— History of Education • Levi Seeley

... [566] By Athenian law, if anyone summoned another to appear before the Courts, he was obliged to deposit a sum sufficient to cover the costs ...
— The Eleven Comedies - Vol. I • Aristophanes et al

... rule. Well, on one occasion King Radama heard of some people of that sort. You must know that our chiefs have always required that they should be entertained on the best the people could provide. It is an old custom. Well, Radama made a law that all the provisions and other kinds of property should belong to the people, but all the houses in the country should belong to the sovereign; and he ordered the inhabitants to furnish lodgings to his servants and soldiers wherever they went. In order to ...
— The Fugitives - The Tyrant Queen of Madagascar • R.M. Ballantyne

... saw how they pined for freedom, however, I wanted to restore them to the desert and to their mother's care. But it was too late; the mothers would have nothing to do with them after they had been in the hands of men, so we had to kill them to save them from the wolves. Thus strict is the law of the wilderness: a human hand is enough to break the ...
— From Pole to Pole - A Book for Young People • Sven Anders Hedin

... of words I walked through the town. The main object in it is the church, a large whitewashed structure built by Mr. Grant's father-in-law when he was a rich man. He was made poor, comparatively speaking, in one night by a great fire which burnt up all before it. In addition to the church are some streets of Cossack houses, desolate enough looking, the streets desolate enough at best, ...
— James Gilmour of Mongolia - His diaries, letters, and reports • James Gilmour

... that the word Maat, or Muth, means Law, "not in that forensic sense of command issued either by a human sovereign authority, or by a divine legislator, like the laws of the Hebrews, but in the sense of that unerring order which governs the universe, whether in its physical or its moral aspect."(89) ...
— The God-Idea of the Ancients - or Sex in Religion • Eliza Burt Gamble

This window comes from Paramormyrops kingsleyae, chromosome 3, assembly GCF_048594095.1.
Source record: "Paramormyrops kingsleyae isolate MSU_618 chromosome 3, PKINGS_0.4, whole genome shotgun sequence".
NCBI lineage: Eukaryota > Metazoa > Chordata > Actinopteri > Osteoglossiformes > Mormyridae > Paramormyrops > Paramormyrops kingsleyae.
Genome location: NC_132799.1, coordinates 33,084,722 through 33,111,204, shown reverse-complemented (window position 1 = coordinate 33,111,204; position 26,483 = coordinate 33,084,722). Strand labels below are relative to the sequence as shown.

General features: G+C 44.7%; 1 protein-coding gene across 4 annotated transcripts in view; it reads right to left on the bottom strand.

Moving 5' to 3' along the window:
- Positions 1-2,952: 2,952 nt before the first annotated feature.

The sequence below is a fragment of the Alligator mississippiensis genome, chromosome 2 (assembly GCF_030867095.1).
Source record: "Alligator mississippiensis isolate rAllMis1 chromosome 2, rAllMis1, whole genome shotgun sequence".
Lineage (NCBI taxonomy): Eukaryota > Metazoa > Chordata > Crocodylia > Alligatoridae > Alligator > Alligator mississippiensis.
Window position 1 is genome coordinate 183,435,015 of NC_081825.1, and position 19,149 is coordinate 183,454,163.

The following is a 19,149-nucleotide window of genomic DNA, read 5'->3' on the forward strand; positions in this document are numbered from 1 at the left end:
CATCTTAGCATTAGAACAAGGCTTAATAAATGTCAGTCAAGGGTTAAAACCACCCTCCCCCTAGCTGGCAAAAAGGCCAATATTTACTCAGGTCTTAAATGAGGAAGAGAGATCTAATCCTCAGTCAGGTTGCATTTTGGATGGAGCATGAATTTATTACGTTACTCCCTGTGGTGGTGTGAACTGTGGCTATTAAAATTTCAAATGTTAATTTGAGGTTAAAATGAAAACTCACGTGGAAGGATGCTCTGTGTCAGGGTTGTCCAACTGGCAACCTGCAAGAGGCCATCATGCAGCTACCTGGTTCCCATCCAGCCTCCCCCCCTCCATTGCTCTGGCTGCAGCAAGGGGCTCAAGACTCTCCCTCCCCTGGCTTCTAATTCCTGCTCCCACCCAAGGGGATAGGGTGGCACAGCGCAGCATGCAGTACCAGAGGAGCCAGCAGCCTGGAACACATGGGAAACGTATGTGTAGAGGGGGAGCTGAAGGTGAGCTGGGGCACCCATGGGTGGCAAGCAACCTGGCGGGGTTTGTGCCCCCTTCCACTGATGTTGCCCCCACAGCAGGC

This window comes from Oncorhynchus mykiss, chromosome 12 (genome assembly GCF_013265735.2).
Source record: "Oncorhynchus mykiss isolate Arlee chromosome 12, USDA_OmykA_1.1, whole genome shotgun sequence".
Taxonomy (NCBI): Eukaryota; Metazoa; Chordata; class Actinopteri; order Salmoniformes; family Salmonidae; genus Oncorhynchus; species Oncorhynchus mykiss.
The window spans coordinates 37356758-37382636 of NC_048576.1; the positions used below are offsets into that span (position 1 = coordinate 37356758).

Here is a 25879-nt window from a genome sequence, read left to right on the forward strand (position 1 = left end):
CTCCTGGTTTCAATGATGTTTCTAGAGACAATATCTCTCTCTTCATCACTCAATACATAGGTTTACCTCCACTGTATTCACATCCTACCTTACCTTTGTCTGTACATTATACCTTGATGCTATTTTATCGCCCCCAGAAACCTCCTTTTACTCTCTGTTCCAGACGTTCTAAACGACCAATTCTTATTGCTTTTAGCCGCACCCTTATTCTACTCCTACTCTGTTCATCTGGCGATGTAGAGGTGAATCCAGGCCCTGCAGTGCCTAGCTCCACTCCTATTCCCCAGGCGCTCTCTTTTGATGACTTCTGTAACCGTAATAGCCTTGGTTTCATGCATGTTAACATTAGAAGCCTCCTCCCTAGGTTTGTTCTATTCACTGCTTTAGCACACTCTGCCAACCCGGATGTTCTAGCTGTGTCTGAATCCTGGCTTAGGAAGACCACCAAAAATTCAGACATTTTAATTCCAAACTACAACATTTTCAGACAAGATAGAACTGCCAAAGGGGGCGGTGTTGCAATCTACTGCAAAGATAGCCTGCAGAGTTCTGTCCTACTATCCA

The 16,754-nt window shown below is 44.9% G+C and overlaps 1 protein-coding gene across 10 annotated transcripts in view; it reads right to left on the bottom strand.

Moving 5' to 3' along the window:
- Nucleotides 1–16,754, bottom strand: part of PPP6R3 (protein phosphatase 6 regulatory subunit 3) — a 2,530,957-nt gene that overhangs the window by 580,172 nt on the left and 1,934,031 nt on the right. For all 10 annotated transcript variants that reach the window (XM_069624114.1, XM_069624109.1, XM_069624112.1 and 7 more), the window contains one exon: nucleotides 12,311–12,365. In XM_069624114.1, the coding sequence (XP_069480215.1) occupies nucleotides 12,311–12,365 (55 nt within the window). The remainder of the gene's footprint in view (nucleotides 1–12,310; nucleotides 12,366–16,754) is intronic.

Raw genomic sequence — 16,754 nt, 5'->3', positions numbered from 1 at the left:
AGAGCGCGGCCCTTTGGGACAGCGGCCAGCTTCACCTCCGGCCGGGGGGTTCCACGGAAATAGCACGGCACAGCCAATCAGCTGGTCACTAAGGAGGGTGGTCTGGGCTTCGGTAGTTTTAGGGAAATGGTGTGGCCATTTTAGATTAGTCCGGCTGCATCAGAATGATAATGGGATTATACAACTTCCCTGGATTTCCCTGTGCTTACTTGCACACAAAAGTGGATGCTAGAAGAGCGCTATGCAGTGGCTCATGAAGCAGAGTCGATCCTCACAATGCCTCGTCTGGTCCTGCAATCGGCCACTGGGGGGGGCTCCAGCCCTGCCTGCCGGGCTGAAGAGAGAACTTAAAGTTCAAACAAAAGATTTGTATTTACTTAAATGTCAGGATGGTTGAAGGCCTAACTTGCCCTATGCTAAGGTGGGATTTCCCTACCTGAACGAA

... the ninth century Polydec'tes, one of the Spartan kings, died without children, and the reins of government fell into the hands of his brother Lycurgus, who became celebrated as the "Spartan law-giver." But Lycurgus soon resigned the crown to the posthumous son of Polydectes, and went into voluntary exile. He is said to have visited many foreign lands, observing their institutions and manners, conversing with their sages, and employing his time in ...
— Mosaics of Grecian History • Marcius Willson and Robert Pierpont Willson

... would have Law Merchant for that too— and in all cases of slander currency, whenever the Drawer of the Lie was not to be found, the injured Party should have a right to come on ...
— The School For Scandal • Richard Brinsley Sheridan

... arbitrary a disposition of things, that should hide that sight from some, and reveal it - to others, and yet expect a like duty from both; but I shut it up, and checked my thoughts with this conclusion: first, that we did not know by what light and law these should be condemned; but that as God was necessarily, and by the nature of His being, infinitely holy and just, so it could not be, but if these creatures were all sentenced to absence from Himself, it was on account of sinning against that light which, as the Scripture says, ...
— Robinson Crusoe • Daniel Defoe

... for some time the best work of reference for facts bearing on those traces of the village community which have not been effaced by conquest, encroachment, and the heavy hand of Roman law."—Scottish Leader. ...